Thieves steal equipment, cause short circuit inside Mayon monitor station

By Celso Amo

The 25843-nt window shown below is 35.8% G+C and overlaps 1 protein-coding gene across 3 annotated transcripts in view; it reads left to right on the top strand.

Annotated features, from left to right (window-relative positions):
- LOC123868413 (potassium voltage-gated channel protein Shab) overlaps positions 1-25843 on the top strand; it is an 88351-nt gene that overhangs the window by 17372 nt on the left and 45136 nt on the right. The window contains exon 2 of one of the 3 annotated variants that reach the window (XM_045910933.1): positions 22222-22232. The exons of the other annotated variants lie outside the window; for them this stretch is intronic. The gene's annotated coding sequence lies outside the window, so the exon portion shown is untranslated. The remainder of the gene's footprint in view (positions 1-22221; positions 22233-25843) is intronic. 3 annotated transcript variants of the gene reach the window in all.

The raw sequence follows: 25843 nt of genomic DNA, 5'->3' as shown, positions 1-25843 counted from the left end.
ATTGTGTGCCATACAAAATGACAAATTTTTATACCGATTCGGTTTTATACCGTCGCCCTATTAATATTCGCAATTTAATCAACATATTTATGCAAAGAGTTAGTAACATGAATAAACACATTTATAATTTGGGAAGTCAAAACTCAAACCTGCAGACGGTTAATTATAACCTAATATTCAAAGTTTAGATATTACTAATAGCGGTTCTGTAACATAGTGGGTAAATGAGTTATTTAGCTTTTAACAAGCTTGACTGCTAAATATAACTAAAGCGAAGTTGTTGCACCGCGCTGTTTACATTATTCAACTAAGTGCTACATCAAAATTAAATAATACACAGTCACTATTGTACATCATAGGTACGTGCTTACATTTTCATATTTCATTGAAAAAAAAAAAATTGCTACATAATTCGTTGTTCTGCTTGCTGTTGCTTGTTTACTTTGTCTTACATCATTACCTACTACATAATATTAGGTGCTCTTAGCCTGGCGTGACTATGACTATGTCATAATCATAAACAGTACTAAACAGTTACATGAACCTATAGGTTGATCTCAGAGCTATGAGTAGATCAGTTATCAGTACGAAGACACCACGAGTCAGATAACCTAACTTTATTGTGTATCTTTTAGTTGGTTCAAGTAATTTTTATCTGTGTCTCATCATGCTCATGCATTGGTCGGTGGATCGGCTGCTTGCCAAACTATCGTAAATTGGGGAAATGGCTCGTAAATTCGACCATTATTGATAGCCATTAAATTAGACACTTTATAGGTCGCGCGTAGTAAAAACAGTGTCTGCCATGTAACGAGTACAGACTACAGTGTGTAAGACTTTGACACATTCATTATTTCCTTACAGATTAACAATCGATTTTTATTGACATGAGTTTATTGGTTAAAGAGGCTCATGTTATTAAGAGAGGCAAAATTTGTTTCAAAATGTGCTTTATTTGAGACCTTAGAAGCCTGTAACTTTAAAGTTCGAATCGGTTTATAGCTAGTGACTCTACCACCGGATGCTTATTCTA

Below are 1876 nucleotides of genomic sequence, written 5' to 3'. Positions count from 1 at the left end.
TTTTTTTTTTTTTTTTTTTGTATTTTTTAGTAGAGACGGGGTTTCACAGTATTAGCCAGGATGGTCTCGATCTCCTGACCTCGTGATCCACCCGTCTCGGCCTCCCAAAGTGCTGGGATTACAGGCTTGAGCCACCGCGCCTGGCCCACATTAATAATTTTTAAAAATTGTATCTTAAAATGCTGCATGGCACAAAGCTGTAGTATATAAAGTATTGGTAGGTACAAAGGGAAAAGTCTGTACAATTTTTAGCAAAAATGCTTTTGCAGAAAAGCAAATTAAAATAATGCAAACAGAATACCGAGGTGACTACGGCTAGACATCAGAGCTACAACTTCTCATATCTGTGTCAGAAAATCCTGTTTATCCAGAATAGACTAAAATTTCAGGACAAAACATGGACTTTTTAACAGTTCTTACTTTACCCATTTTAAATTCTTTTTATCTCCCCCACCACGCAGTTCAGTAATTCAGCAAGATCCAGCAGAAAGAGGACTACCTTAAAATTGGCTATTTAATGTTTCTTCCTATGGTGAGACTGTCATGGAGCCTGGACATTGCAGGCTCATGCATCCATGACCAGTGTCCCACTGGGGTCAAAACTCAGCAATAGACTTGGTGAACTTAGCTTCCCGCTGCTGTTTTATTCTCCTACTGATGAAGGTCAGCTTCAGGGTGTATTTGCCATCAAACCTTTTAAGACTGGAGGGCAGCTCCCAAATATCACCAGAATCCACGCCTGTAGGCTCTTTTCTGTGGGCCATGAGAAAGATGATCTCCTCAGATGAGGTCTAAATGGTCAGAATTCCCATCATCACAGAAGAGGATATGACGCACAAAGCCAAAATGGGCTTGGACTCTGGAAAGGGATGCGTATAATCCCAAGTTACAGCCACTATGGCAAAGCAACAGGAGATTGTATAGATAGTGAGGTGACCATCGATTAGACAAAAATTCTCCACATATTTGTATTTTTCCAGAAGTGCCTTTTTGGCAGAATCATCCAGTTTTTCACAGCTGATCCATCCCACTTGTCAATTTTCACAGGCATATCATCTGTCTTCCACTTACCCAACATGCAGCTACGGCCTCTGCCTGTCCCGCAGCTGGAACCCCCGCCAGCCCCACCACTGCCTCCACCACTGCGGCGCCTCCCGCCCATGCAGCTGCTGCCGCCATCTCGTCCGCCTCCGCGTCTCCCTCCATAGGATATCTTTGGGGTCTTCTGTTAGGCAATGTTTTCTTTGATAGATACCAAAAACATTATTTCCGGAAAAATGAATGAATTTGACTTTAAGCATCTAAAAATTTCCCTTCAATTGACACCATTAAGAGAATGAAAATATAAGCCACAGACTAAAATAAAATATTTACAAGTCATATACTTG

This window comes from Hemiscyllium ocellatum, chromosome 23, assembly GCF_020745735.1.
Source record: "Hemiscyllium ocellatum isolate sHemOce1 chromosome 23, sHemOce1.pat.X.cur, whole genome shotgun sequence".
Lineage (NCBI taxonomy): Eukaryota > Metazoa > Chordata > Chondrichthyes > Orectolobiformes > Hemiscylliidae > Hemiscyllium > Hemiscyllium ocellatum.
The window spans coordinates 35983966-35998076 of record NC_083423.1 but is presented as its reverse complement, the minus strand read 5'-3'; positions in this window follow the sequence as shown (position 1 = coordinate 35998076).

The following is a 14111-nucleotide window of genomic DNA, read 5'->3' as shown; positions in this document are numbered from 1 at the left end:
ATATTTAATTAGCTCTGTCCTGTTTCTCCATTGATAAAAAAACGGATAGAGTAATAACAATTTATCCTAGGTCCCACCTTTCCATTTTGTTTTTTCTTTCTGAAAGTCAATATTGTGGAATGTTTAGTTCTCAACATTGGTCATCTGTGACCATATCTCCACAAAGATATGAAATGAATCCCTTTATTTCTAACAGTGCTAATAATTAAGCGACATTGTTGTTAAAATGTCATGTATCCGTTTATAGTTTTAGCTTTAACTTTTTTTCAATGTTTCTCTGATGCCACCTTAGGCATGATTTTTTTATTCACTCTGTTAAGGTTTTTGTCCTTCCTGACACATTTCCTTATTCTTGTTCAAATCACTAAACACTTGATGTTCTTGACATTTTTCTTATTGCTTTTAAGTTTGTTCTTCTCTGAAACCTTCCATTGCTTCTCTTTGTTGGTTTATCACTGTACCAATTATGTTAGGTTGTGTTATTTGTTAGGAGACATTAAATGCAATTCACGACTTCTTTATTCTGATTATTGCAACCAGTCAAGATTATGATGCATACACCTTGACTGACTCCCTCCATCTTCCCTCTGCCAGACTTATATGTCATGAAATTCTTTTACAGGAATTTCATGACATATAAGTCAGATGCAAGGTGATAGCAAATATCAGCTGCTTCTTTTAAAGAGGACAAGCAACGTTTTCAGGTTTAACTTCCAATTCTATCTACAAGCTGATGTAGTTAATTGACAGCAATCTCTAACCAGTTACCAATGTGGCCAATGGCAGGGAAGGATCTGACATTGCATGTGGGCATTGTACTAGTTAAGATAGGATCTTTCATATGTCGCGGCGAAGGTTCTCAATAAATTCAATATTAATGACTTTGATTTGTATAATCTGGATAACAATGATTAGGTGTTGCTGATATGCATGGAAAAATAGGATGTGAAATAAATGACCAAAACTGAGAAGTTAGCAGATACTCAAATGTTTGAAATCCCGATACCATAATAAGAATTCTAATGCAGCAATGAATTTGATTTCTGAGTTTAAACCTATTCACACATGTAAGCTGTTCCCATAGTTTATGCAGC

LEGAZPI CITY --- Thieves once again broke into the network monitoring station of the Philippine Institute of Volcanology and Seismology in Barangay Lidong in Tabaco City. The break-in was uncovered last January 7 when a maintenance crew found out that the monitoring station was not working. The thieves could have taken advantage of continuous heavy rainfall last week of December up to January 3 due to the tail-end of the cold front. “They should not steal the instruments and accessories of our Mayon network monitoring stations because they are not the properties of Phivolcs but of the people,” said Ed Laguerta, Mayon resident volcanologist based at Ligñon Hill Observatory, during an interview Tuesday. As a result, the Golf Course Mayon Volcano remote station at Padang, Legazpi City would not function due to damaged accessories to power supplies after the theft of batteries and solar panel, according to Laguerta. Items stolen were: Trojan 12 volts 100 Ah batteries worth P37,209.26 and Zocen monocrystalline solar panel worth P3,500 while two solar charge controllers worth P49,565.82 were damaged. “Because they (the robbers) were in a haste, a short circuit took place inside the monitoring station on the Morning Star ProStar MPPT solar charge controller,” Laguerta added. The instruments detect volcanic unrest caused by magmatic activity kilometers deep beneath the volcano which cannot be seen directly. He said the thieves were after the power supply and since they could not use the monitoring instruments nobody buys them. Laguerta said he already asked the assistance of Cedric Daep of Albay Provincial Disaster Risk Reduction and Management Office and the regional director of the Office of Civil Defense(OCD) in Bicol Claudio Yucot regarding the problem. “The LGUs should help Phivolcs secure the Mayon netrowork monitoring station,” said Laguerta. He said thieves had already broken into the monitoring station in Libond twice. The Mayon monitoring network is an integrated system of instruments and benchmarks distributed around the volcano to collect the data needed to forecast volcanic behavior and issue warnings and information to reduce loss of life, property, and economic impact of hazards related to volcanoes. Phivolcs monitoring instruments are housed in vaults inside monitoring stations situated in remote locations. Instruments record real-time data that are sent in real-time to Mayon Volcano Observatory at Ligñon Hill in Legazpi City. Vaults are specifically located in specific barangays for best data quality and transmission. Mayon Volcano’s seismic monitoring network did not detect any volcanic earthquake during the past 24 hours. Weak emission of white steam-laden plumes that drifted west-southwest was observed. Precise leveling data obtained on November 7 to 11, 2017 indicated slight inflation of the edifice relative to September 2017. This is also exhibited in increased rates in the inflationary trends recorded by continuous GPS and tilt since October and November in 2017, respectively. Sulfur dioxide (SO2) emission was measured at an average of 856 tonnes/day on 03 December 2017. Alert Level 1 remains in effect over Mayon Volcano, which means that it is at abnormal condition.